On National Poetry Day this year, 2D undertook some activities in relation to the Scottish Poetry Library’s poem postcards.
Below is a poem written by Elena, in which she imagines what it would feel like to be a pillar-box, filling up with all sorts of different messages (this year’s NPD theme) only to be emptied at the end of the day.
Elena’s fantastic poem is a response to Meg Bateman’s poem ‘The Pillar-box’ which you can read by clicking here.
The Pillar Box – by Elena T
They drop one by one.
Letter by letter,
Word by word,
Day by day they come.
I hoard them all,
In my red painted frame.
I keep them dry,
I hold them safe,
Ready for reclaim.
First come the love letters,
Packed with words of love and longing.
They were written at dawn,
At the start of the day,
For then it can seem less daunting.
The business letters:
Bills and complaints and queries.
On bright white paper,
With stark black font,
The first, perhaps, of a long and tedious series.
Postcards of holidays,
From far away places.
They tell of fun,
And of games,
Of night time walks and sunny beach races.
And, of course,
For every happy there must come a sad.
The letters that didn’t make it,
The letters been sent back,
‘Return to Sender’ stamped by the young post lad.
Commiserations are the worst,
They make me want to groan.
It is hard,
It always is,
To say goodbye to one whom we have known.
Each letter that comes,
I will read and I will think.
Some are happy,
Some are sad,
But in each journey I am just a link.
The postman arrives,
At 4 O’clock each day.
He takes the letters,
In his bright red van,
To each destination, far away.
And thus I am left empty,
To wave goodbye to the sun’s last ray.
I will wait,
Before I hold the letters of another day.
Today all the library Book Groups, encompassing pupils from S1 to S6, enjoyed a trip to the Empire cinema at Clydebank for an exclusive showing of the new film adaptation of ‘Miss Peregrine’s School for Peculiar Children’. The adaptation of the novel by Ransom Riggs is directed by Tim Burton, and stars some big names including Eva Green, Judi Dench and Samuel L Jackson.
There was unanimous enjoyment of having a whole cinema to ourselves! Many thanks to Mrs Gilchrist for organising the special showing. Reaction to the film itself was generally positive, though there was some spirited debate about the changes that have been made in adapting from the page to the screen. Here are a few vox pop pupil reactions…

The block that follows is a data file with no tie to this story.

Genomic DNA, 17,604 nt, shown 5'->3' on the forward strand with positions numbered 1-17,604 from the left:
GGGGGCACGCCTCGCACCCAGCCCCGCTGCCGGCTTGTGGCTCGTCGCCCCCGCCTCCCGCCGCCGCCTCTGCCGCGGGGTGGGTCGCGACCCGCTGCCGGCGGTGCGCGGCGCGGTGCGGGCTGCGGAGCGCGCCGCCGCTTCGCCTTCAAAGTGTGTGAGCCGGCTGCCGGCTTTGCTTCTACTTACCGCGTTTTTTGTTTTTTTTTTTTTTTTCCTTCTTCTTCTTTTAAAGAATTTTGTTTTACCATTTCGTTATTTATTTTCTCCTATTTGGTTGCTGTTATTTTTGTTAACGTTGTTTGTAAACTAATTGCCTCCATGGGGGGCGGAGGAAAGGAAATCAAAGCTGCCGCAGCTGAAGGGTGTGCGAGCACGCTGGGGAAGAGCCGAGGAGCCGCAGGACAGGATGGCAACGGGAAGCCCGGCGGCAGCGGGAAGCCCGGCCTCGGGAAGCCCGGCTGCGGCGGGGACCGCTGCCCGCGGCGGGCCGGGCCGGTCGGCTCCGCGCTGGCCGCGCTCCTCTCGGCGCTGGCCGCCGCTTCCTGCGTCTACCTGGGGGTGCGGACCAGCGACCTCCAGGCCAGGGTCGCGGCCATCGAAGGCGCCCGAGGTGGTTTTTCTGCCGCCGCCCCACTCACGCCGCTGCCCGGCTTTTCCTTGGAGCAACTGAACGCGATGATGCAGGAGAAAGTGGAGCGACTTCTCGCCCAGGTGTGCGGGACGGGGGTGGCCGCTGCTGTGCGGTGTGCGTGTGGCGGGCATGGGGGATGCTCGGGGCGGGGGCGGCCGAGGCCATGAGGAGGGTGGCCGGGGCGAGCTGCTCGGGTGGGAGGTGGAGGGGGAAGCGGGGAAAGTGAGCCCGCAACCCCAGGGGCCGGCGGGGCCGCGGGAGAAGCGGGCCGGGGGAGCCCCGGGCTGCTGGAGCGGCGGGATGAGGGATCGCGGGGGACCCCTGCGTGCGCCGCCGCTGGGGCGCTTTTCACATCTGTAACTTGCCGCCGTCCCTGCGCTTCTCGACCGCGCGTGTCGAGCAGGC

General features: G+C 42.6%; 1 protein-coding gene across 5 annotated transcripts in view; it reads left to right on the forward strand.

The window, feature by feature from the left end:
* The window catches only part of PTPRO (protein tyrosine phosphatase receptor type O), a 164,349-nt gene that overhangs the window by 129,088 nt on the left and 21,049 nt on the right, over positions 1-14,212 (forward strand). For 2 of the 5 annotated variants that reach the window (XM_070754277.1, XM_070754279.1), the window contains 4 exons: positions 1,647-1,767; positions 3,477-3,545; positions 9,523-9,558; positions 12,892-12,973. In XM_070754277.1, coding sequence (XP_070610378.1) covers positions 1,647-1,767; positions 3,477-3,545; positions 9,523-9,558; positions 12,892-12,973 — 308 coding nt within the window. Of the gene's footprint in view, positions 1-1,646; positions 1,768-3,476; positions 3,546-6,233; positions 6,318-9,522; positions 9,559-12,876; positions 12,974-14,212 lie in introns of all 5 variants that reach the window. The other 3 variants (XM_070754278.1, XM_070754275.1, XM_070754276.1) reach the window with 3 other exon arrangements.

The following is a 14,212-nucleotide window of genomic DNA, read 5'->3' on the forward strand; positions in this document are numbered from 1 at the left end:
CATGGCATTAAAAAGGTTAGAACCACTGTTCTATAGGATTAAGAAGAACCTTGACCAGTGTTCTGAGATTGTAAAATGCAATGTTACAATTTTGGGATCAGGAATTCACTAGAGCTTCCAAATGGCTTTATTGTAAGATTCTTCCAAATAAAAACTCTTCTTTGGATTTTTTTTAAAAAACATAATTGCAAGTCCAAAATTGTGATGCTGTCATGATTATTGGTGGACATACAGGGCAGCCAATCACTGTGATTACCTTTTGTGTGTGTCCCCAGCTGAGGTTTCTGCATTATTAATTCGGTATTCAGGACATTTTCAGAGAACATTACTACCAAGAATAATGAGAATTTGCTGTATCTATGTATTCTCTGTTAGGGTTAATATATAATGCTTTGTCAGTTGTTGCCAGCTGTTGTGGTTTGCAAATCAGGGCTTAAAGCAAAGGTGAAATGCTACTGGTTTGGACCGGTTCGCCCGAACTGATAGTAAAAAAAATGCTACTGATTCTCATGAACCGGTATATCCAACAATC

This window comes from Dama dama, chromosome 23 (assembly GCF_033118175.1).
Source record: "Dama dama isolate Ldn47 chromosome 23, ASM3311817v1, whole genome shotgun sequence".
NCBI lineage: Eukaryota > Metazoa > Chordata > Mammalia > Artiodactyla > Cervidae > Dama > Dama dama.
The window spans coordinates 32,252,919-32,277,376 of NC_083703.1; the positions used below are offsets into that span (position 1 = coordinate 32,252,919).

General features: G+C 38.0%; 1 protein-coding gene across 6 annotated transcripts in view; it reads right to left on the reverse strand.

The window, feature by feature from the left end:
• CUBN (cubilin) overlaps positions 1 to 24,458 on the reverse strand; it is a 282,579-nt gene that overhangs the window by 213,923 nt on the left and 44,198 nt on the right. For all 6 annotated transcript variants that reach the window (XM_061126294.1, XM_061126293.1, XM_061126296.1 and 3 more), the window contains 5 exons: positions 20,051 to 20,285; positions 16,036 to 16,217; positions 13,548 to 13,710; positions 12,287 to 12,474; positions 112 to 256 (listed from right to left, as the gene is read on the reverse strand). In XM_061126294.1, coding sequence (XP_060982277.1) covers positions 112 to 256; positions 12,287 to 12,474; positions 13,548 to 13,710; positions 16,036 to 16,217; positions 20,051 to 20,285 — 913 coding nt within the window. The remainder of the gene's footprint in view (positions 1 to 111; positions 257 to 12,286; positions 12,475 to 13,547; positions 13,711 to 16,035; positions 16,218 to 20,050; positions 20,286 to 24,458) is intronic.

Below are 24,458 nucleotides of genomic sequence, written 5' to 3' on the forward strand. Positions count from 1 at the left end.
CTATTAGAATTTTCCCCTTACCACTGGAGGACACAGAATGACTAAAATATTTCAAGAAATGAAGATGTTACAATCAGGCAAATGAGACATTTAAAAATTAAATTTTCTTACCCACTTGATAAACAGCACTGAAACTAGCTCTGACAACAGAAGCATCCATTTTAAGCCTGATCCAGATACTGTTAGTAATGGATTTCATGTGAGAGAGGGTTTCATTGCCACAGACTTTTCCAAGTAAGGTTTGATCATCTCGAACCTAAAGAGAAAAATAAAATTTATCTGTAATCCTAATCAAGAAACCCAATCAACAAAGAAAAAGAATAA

“I really enjoyed reading the book, and the movie was good too.”
“We were surprised by the changes made to the plot, but overall it was an enjoyable experience”
“The film was very different from the book, but still great!”
“There were a lot of loop holes. It’s worth just waiting ’til it’s on Netflix instead – but still worth a watch!”
“The CGI was great!”
Creative writing is a form of writing which goes beyond daily routines and opens up a new world of thinking; Kirsty Logan certainly taught the Advanced Higher class this. Kirsty Logan is an award-nominated fiction writer who has deep knowledge and understanding of how to teach students about creative writing. As Advanced Higher English pupils are exploring creative short stories, having Kirsty come in and do a Creative Writing Workshop was a real bonus to the class. Kirsty undertook many activities such as using day-to-day phrases as a springboard to come up with ideas for a story. She also spoke about magic realism which encouraged the pupils to think of everyday situations but with an added twist of magic or excitement. This led all the pupils to go on and create their own unique piece.
All in all, Kirsty was a lovely, bubbly person who hopes to inspire people into seeing the world from a different view in order to trigger our imaginations. She totally engaged the class and is a great role model for encouraging us to do well in creative writing.
Some pupils in the class have been reading her short story collection The Rental Heart and other fairytales, which they have relished sharing. We hope this won’t be the last time we see Kirsty and wish her all the best in her future books and writing.
Molly Macdonald S6
Dominic Hill’s contemporary performance of Shakespeare’s ‘Hamlet’ was quite like no other. With its 1960’s setting, the hostility and intense atmosphere of the Cold War era was rife throughout, offering a stylish contrast to the typical modern backdrop I was expecting of the play.
Taking on the role of the tortured Hamlet, Brian Ferguson explored a rather skittish and on edge rendition of the character; indeed an effective portrayal of a young man left mentally demolished by his father’s suspicious death and verging on insanity. His character was progressively influenced by the corruption infiltrating through those surrounding him; rooting from the head of state, Claudius. However, Ferguson’s display of rage and aggression at times lacked the emotional depth I anticipated from the shattered Prince, perhaps occasionally losing Hamlet’s connection with the audience.
A certainly surprising aspect of the play was the dynamics between Polonious and his daughter, Ophelia. This undoubtedly unpredicted twist could only have been used to represent Ophelia’s innocence being manipulated by those she truly trusted in the evidently male-dominated society.
Fantastically skilful use of the casts’ vast and varied musical talents was exceptionally beneficial in deepening the theme of corruption as the deceased characters wandered the stage creating striking and haunting music. Although Ophelia’s random rock performance indeed exhibited her percolating madness, it distracted from the growing development of plot as Hamlet descends into a downward spiral of disastrous events leading to his death.
Overall, ‘Hamlet’ was a captivating, quirky and, undeniably unique execution of a timeless classic, which was thoroughly enjoyed by all.